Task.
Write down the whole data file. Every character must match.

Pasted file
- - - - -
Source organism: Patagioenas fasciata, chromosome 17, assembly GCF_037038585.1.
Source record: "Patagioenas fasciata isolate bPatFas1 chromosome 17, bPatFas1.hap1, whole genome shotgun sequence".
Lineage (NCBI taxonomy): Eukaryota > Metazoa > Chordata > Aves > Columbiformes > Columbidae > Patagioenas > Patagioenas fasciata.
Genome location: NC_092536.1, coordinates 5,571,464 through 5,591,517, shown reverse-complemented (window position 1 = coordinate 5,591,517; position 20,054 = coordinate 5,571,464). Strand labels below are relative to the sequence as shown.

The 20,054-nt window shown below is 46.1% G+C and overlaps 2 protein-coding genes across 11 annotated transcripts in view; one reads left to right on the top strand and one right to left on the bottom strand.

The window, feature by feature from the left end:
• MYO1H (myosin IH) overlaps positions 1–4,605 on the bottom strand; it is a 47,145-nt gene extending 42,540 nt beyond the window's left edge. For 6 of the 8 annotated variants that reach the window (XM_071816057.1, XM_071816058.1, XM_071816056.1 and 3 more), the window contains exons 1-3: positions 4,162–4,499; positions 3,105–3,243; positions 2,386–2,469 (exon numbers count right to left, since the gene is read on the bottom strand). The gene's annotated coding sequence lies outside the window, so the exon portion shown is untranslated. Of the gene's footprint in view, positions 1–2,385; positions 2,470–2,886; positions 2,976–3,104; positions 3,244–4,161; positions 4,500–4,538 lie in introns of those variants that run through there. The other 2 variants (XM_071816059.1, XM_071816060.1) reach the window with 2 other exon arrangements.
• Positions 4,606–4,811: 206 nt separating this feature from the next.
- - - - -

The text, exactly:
Source organism: Patagioenas fasciata, chromosome 17, assembly GCF_037038585.1.
Source record: "Patagioenas fasciata isolate bPatFas1 chromosome 17, bPatFas1.hap1, whole genome shotgun sequence".
Lineage (NCBI taxonomy): Eukaryota > Metazoa > Chordata > Aves > Columbiformes > Columbidae > Patagioenas > Patagioenas fasciata.
Genome location: NC_092536.1, coordinates 5,571,464 through 5,591,517, shown reverse-complemented (window position 1 = coordinate 5,591,517; position 20,054 = coordinate 5,571,464). Strand labels below are relative to the sequence as shown.

The 20,054-nt window shown below is 46.1% G+C and overlaps 2 protein-coding genes across 11 annotated transcripts in view; one reads left to right on the top strand and one right to left on the bottom strand.

The window, feature by feature from the left end:
• MYO1H (myosin IH) overlaps positions 1–4,605 on the bottom strand; it is a 47,145-nt gene extending 42,540 nt beyond the window's left edge. For 6 of the 8 annotated variants that reach the window (XM_071816057.1, XM_071816058.1, XM_071816056.1 and 3 more), the window contains exons 1-3: positions 4,162–4,499; positions 3,105–3,243; positions 2,386–2,469 (exon numbers count right to left, since the gene is read on the bottom strand). The gene's annotated coding sequence lies outside the window, so the exon portion shown is untranslated. Of the gene's footprint in view, positions 1–2,385; positions 2,470–2,886; positions 2,976–3,104; positions 3,244–4,161; positions 4,500–4,538 lie in introns of those variants that run through there. The other 2 variants (XM_071816059.1, XM_071816060.1) reach the window with 2 other exon arrangements.
• Positions 4,606–4,811: 206 nt separating this feature from the next.